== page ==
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Being tall can reduce the risk of dementia in men

Tall young men have a lower risk of developing dementia, according to a study of nearly 700,000 men.

For every 2.5 inch (6.5 cm) in height above average, the risk of memory predatory disease is reduced by 10 percent.

This would mean that men in England of 183 cm (6 ft) – above the average 175.3 cm (5 ft) – have slightly more than 10 percent less risk of dementia.

When the researchers compared men with their brothers, they discovered that genetics played only a ‘minor’ role in the development of dementia.

Tall young men have a lower risk of developing dementia, according to a study

Tall young men have a lower risk of developing dementia, according to a study

The team from the University of Copenhagen in Denmark examined 666,333 men who had entered the country.

All men were born between 1939 and 1959 and were followed in the Danish national registers up to the age of 55 to 77 years old.

Length data was collected when the men were between 18 and 26 years old, because the height decreases slightly as people age.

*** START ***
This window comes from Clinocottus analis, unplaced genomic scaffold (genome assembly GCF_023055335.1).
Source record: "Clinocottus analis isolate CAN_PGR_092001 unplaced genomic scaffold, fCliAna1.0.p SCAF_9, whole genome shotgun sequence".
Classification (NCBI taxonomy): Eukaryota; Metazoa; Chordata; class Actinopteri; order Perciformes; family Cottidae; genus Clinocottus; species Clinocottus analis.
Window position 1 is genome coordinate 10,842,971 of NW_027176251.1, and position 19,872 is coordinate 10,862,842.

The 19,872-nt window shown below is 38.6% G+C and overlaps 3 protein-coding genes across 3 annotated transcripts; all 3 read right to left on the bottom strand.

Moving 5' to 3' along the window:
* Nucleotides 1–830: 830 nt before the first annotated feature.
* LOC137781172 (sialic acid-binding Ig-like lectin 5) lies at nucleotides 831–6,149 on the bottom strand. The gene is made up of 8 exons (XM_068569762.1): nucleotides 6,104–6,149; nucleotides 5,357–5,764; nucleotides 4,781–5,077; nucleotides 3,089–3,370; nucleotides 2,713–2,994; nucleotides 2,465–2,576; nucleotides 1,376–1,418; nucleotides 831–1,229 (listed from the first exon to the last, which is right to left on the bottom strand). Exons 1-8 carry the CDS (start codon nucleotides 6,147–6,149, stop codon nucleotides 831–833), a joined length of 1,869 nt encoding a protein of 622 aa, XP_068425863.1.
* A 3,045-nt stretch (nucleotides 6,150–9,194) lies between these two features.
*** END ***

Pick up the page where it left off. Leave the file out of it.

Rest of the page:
The study, published in eLife, discovered that 10,599 men developed dementia later in their lives.

The findings show that men born in 1939 with a length of 5 ft 11 “(181.5 cm) had a 10 percent lower risk of dementia than men with an average length of 5 ft 9” (175 cm).

The same was true of a second analysis of men born in 1959 – those who were 185 cm tall had a 10 percent lower risk compared to the average height of 179 cm.

In 2010, the Office for National Statistics said the average man in England was 175.5 cm tall, BBC reported. This would mean that those around 11 meters had a 10 percent lower risk of dementia.

Correction for intelligence test scores and level of education – which is believed to offer both adults more resilience to cognitive decline – showed that the risk of dementia was only slightly reduced.